By M. Bufton
This quantity examines tried alterations to commercial family members in Britain in the course of 1948-1990, designed to advertise institutional reforms of administration and alternate unions. particular concentration is given to the Donovan fee and different alternate union reforms, and earning rules to attach pay extra tightly with productiveness. foreign projects of the AACP, BPC, and EPA also are incorporated.
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Extra resources for Britain's Productivity Problem, 1948-1990
Richardson has also stressed this point, ‘. . in spite of the very considerable political debate they have generated, strikes can hardly in aggregate have led directly to the damaging economic consequences frequently claimed’ (Richardson 1991: 432). If strikes were a problem for the British economy during the Long Boom and after, then it can only be said with respect to very large manufacturing plants. Before we proceed further however, we must attempt to define what exactly a restrictive practice is.
In other words whether unions retard or promote technical change and innovation could depend upon the type of change undertaken, the economic and political environment in which it is undertaken, and the type of union effected, either craft, firm, or industrial (Keefe 1991: 261–4; Machin and Wadhwani 1991: 324–5; Wadhwani 1990: 372; Willman 1986: 5–6). From this we may deduce, as Addison and Addison do, that, ‘Obviously, whether unionism’s impact on productivity is negative or positive is an empirical question’ (Addison and Addison 1982: 146).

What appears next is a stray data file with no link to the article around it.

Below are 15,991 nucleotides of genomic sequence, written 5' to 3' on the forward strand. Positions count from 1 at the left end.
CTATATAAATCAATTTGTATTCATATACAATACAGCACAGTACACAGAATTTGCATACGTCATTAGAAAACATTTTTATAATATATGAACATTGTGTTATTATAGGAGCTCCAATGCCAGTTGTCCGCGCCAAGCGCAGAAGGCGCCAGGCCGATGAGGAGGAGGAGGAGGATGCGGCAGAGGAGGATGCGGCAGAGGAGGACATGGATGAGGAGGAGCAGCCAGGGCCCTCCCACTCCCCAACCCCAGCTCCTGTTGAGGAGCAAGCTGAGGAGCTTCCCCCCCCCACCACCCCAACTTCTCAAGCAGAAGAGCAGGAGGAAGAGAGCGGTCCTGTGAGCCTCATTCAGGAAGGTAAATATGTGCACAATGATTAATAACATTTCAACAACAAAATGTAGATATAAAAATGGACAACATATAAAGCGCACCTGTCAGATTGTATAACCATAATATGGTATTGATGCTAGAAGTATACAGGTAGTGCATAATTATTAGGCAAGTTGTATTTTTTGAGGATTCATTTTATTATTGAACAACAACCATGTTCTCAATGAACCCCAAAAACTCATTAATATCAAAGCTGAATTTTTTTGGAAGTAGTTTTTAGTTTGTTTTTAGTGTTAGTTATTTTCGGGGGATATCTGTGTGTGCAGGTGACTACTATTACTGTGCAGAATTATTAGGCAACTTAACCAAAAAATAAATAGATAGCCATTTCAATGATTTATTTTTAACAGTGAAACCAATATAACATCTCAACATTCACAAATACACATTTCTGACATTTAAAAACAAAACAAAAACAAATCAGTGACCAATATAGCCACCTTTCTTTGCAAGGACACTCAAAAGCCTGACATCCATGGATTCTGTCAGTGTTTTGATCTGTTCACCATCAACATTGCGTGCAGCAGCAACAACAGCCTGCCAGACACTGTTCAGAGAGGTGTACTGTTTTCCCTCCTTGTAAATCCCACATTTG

In the next chapter we will go on to explore unions and innovation in a comparative context, through the Eichengreen perspective. 3 British Workers and the Productivity Drive: A Comparative Perspective Introduction: trade unions and the productivity drive As the 1950s wore on, trade unions were coming under increasing criticism for Britain’s relatively poor economic performance (Middlemas 1986: 318; Taylor 1993: 1; Wrigley 1996b: 1–2). 1 As Jones wrote, ‘Throughout the period 1951–64 the trade union movement was frequently portrayed in the media as a force which had become too strong and irresponsible’ (Jones 1987: 63).